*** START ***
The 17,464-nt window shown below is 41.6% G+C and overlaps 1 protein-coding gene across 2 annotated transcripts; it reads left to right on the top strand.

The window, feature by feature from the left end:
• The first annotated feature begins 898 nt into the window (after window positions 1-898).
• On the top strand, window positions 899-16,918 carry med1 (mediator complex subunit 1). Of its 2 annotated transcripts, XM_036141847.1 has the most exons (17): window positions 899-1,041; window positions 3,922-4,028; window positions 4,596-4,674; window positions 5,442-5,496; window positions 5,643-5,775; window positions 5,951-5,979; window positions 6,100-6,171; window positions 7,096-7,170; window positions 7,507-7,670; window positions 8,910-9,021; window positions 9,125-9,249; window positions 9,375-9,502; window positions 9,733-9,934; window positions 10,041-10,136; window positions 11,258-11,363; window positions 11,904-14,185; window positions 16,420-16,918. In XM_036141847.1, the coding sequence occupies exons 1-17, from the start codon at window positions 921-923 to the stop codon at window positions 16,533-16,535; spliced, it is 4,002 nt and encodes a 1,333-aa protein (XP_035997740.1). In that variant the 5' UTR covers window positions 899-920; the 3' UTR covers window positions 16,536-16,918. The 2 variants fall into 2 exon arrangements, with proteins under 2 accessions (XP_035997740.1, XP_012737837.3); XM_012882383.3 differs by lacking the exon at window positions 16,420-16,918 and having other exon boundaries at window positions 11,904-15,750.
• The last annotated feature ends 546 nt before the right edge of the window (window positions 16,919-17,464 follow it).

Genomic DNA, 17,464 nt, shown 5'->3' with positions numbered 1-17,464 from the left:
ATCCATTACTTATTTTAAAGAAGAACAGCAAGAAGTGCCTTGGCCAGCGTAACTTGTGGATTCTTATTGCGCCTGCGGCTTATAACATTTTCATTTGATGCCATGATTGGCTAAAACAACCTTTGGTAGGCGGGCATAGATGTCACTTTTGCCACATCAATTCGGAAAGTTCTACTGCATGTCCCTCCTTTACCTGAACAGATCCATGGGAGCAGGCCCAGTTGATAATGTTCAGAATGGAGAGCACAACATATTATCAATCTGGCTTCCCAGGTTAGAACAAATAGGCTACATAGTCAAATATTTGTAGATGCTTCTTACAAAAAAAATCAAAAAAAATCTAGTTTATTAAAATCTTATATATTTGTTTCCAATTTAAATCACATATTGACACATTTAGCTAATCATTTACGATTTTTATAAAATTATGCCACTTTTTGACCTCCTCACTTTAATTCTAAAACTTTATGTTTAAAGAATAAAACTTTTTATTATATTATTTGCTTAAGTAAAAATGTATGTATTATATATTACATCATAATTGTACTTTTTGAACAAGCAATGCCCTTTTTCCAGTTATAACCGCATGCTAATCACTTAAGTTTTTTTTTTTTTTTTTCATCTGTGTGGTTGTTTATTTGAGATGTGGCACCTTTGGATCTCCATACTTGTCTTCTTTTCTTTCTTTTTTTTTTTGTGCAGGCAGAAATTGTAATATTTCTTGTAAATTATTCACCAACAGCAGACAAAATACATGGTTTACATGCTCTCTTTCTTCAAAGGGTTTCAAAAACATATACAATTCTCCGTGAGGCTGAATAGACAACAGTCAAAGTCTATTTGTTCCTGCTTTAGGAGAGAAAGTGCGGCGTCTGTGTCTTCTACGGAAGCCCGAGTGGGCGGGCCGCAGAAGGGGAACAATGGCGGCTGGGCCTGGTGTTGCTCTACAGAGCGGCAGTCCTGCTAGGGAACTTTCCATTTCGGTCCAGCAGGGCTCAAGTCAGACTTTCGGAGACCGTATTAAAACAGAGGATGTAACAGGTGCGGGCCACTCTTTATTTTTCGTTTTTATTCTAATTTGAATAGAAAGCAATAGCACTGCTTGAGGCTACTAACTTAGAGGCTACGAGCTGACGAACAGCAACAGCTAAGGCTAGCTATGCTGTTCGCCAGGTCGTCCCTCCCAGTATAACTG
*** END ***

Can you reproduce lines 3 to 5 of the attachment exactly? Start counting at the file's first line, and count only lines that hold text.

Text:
• The first annotated feature begins 898 nt into the window (after window positions 1-898).
• On the top strand, window positions 899-16,918 carry med1 (mediator complex subunit 1). Of its 2 annotated transcripts, XM_036141847.1 has the most exons (17): window positions 899-1,041; window positions 3,922-4,028; window positions 4,596-4,674; window positions 5,442-5,496; window positions 5,643-5,775; window positions 5,951-5,979; window positions 6,100-6,171; window positions 7,096-7,170; window positions 7,507-7,670; window positions 8,910-9,021; window positions 9,125-9,249; window positions 9,375-9,502; window positions 9,733-9,934; window positions 10,041-10,136; window positions 11,258-11,363; window positions 11,904-14,185; window positions 16,420-16,918. In XM_036141847.1, the coding sequence occupies exons 1-17, from the start codon at window positions 921-923 to the stop codon at window positions 16,533-16,535; spliced, it is 4,002 nt and encodes a 1,333-aa protein (XP_035997740.1). In that variant the 5' UTR covers window positions 899-920; the 3' UTR covers window positions 16,536-16,918. The 2 variants fall into 2 exon arrangements, with proteins under 2 accessions (XP_035997740.1, XP_012737837.3); XM_012882383.3 differs by lacking the exon at window positions 16,420-16,918 and having other exon boundaries at window positions 11,904-15,750.
• The last annotated feature ends 546 nt before the right edge of the window (window positions 16,919-17,464 follow it).